Our consulting ophthalmologist is available approximately once a month to perform complete evaluations and provide advanced medical and surgical treatments.
Philosophy and Goals of the Internship
The goal of the internship is to provide recently graduated veterinarians the opportunity for an intense year of clinical experience in an equine private practice setting with both ambulatory and referral hospital services. The practice is committed to providing the interns with a rewarding educational experience as well as valuing what the interns teach us. Mentoring is provided by boarded specialists in multiple disciplines and seasoned ambulatory practitioners. We expect our interns to rapidly transition to working independently under the guidance of senior clinicians, although the scope and depth of hands-on experience will vary based on the aptitude and skills of each intern. Our interns have ample opportunity for hands on experience in all aspects of the program. The surgery rotations allow the intern to follow common elective and emergency cases from initial evaluation, through surgery and post-op care, to discharge and follow-up. The interns learn anesthesia alongside an experienced veterinarian and, as skills progress, will be responsible for managing the anesthesia of elective and emergency cases. The internal medicine rotation exposes the interns to a wide variety of cases, both in the hospital and in the field, and is particularly busy in the spring due to the large neonatal foal caseload. The interns have the opportunity to learn breeding management and advanced reproductive techniques from a boarded theriogenologist. Our growing ophthalmology caseload is an excellent learning opportunity. During the ambulatory rotation, the interns will become familiar and comfortable with common ambulatory emergencies, routine wellness care, reproduction, dentistry, and lameness evaluation. While the large and varied case load will expose the interns to a wide range of routine and emergency calls, the interns also have the opportunity to focus on their areas of interest while on the ambulatory rotation. The program affords the opportunity for interns to assume a primary role in client communication and patient care when providing emergency field care. Case rounds and weekly journal club/teaching rounds provide additional learning opportunities. The internship will provide excellent preparation for individuals seeking admission to residency programs or a career in general equine practice. Former interns have gone on to pursue residency training in surgery, internal medicine, reproduction, and ophthalmology.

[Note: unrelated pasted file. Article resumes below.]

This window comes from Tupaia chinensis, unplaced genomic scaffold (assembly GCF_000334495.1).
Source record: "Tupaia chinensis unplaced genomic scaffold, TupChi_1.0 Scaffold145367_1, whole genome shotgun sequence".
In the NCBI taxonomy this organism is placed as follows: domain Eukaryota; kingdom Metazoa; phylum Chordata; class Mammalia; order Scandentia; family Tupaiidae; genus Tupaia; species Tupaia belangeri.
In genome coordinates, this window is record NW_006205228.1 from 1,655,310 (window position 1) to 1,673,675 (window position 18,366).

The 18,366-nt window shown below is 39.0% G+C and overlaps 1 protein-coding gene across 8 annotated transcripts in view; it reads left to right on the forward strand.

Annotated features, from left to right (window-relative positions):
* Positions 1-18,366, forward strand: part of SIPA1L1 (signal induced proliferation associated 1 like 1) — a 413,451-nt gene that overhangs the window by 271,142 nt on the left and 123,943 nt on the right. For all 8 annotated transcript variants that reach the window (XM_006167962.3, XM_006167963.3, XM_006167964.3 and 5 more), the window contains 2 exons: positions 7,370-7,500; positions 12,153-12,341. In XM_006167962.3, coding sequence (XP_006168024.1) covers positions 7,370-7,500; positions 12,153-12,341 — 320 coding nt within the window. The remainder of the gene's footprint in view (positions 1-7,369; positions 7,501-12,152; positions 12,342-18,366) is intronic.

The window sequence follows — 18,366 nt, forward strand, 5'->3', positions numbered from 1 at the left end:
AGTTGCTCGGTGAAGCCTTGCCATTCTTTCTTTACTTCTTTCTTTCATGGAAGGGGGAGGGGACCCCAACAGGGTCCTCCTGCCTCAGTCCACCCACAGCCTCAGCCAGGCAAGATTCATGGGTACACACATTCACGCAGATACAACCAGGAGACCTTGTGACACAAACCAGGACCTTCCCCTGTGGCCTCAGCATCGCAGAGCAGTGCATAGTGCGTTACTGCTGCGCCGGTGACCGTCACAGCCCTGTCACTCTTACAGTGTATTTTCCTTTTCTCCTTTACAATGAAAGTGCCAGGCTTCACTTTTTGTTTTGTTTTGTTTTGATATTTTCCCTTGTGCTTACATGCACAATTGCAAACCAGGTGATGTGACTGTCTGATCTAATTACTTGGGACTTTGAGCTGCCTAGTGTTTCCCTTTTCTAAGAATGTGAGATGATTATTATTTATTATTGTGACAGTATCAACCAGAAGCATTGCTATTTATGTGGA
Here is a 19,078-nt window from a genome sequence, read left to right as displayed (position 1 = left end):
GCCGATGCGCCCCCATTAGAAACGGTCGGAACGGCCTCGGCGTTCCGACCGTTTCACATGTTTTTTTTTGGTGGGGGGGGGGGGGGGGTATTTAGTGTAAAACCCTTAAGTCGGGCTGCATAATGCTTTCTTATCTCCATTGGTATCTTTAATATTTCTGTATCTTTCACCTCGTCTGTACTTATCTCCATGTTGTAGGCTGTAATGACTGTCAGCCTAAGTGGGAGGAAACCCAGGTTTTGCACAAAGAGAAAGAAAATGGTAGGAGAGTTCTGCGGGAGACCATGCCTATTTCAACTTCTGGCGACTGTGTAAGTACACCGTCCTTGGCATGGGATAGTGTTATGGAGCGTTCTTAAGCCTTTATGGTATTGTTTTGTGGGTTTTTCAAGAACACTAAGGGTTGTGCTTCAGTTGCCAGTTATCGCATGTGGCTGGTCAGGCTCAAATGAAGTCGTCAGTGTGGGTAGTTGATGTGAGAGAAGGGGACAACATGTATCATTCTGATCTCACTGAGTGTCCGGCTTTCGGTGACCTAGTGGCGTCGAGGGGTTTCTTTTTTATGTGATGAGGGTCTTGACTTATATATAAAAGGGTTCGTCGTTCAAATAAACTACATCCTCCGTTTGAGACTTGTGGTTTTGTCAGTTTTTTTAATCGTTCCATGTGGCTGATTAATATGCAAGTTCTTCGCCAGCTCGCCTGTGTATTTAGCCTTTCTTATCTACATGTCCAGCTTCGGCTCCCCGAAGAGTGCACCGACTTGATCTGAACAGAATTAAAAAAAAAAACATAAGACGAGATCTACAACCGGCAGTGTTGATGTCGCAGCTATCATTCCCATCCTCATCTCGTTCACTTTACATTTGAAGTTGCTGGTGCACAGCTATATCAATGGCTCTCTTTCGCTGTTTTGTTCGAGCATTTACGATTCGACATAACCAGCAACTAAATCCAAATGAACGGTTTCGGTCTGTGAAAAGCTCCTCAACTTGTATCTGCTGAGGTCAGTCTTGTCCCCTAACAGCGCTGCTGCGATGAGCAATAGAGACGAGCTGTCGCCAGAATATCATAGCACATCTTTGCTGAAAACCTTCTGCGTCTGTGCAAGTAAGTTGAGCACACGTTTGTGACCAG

Internship Duties in the Practice